Alan Hale Mackahan Jr.

Birth Place

Los Angeles, California, USA

Birth Date

3/8/1921

Death Date

1/2/1990
Known For
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Rescue From Gilligans Island

Skipper Jonas Grumby

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Home Town Story

Slim Haskins

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Up Periscope!

Lt. Pat Malone (as Alan Hale)

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El Asesino Anda Suelto

Denny (as Alan Hale)

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Captain John Smith and Pocahontas

Fleming

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Terror Night

Jake Nelson

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The Crawling Hand

Sheriff Townsend (as Alan Hale)

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Beyond the Purple Hills

Marshal Riggs

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The Swingin' Maiden

Paul Fisher (as Alan Hale)

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Arctic Flight

John W. Wetherby

Starring In
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The Gilligan Manifesto

The Skipper (archive footage)

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Range Rider, Volume 5 is being ordered but customer is getting Rolling Home

Bank Robber Smith / ... (5 episodes, 1951)

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Surviving Gilligan's Island: The Incredibly True Story of the Longest Three Hour Tour in History

Himself (archive footage) (uncredited)

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Back to the Beach

Bartender's Buddy (as Alan Hale)

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Terror Night

Jake Nelson

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Johnny Dangerously

Desk Sergeant

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The Red Fury

Doc Kaminsky

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Angels' Brigade

Manny (as Alan Hale)

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The North Avenue Irregulars

Harry the Hat (as Alan Hale)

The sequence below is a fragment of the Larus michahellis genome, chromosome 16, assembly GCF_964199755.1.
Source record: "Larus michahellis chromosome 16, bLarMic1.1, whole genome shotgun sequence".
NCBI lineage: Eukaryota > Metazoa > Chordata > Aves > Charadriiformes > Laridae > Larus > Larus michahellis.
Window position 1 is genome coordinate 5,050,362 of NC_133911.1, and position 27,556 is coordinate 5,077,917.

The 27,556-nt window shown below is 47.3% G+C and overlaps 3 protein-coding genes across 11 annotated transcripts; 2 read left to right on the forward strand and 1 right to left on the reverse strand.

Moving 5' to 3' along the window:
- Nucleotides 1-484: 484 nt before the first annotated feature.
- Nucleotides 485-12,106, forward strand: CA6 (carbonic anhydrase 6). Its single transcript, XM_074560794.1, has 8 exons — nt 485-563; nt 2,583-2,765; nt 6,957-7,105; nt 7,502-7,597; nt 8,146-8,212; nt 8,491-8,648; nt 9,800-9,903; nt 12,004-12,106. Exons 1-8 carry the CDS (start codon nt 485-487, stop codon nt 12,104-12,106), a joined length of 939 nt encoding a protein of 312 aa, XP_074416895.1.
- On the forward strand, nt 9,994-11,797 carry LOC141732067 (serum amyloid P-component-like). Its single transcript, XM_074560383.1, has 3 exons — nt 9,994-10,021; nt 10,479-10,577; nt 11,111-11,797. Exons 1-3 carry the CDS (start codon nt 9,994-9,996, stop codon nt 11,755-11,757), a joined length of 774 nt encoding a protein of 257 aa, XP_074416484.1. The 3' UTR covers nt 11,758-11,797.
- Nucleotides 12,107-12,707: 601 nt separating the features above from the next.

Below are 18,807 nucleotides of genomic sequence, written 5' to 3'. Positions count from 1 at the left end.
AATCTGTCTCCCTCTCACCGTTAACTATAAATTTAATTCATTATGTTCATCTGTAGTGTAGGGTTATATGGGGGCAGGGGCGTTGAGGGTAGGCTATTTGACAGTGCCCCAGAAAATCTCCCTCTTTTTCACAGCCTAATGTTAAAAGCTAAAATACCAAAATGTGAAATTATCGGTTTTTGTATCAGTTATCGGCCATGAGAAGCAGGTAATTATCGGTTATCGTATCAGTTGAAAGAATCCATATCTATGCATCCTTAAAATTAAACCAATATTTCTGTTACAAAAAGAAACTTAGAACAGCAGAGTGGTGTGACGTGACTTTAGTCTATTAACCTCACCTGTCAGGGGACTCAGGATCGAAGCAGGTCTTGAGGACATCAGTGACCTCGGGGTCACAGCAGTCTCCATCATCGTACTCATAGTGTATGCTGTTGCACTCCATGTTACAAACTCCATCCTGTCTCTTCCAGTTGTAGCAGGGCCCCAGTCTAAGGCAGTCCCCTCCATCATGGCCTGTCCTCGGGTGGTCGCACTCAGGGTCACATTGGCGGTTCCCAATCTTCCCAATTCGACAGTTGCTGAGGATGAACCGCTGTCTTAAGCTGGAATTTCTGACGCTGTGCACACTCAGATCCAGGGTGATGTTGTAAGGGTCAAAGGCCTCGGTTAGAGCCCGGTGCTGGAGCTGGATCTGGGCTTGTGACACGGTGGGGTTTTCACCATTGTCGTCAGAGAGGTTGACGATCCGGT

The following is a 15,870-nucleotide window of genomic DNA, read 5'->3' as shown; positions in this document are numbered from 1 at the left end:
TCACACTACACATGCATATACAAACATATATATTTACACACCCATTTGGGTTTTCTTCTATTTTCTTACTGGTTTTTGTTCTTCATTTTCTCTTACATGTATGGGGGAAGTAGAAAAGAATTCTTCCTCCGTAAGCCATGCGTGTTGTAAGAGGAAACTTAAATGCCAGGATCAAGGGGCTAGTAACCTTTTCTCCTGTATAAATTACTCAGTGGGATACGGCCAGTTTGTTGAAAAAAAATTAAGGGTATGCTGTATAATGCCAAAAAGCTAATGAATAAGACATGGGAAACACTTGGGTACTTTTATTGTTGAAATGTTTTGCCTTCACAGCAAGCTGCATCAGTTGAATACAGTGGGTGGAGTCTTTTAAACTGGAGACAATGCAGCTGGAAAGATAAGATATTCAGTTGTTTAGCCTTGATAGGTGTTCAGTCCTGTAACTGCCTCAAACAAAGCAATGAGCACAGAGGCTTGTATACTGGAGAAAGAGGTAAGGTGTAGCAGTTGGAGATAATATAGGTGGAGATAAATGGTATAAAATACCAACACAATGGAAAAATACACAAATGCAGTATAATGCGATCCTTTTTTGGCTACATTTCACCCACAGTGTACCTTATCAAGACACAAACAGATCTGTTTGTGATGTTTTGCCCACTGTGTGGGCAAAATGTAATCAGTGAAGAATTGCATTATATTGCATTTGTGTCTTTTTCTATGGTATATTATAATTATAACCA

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Rescue From Gilligans Island

Skipper Jonas Grumby

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Fantasy Island: The Complete First Season

Al Bond / ... (3 episodes, 1978-1982)

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The Giant Spider Invasion

Sheriff (as Alan Hale)

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There Was a Crooked Man...

Tobaccy (as Alan Hale)

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The Andersonville Trial

Court-martial board member

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Tiger by the Tail

Billy Jack Whitehorn

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Hang 'Em High

Matt Stone, Cooper Hanging Party

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Bullet for a Badman

Leach (as Alan Hale)

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Advance to the Rear

Sgt. Beauregard Davis (as Alan Hale)

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The Crawling Hand

Sheriff Townsend (as Alan Hale)

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The Swingin' Maiden

Paul Fisher (as Alan Hale)

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Thunder in Carolina

Buddy Schaeffer

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Mission of Danger

Sam Beal (archive footage)

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Up Periscope!

Lt. Pat Malone (as Alan Hale)

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The Lady Takes a Flyer

Frank Henshaw

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Battle Hymn

Mess Sergeant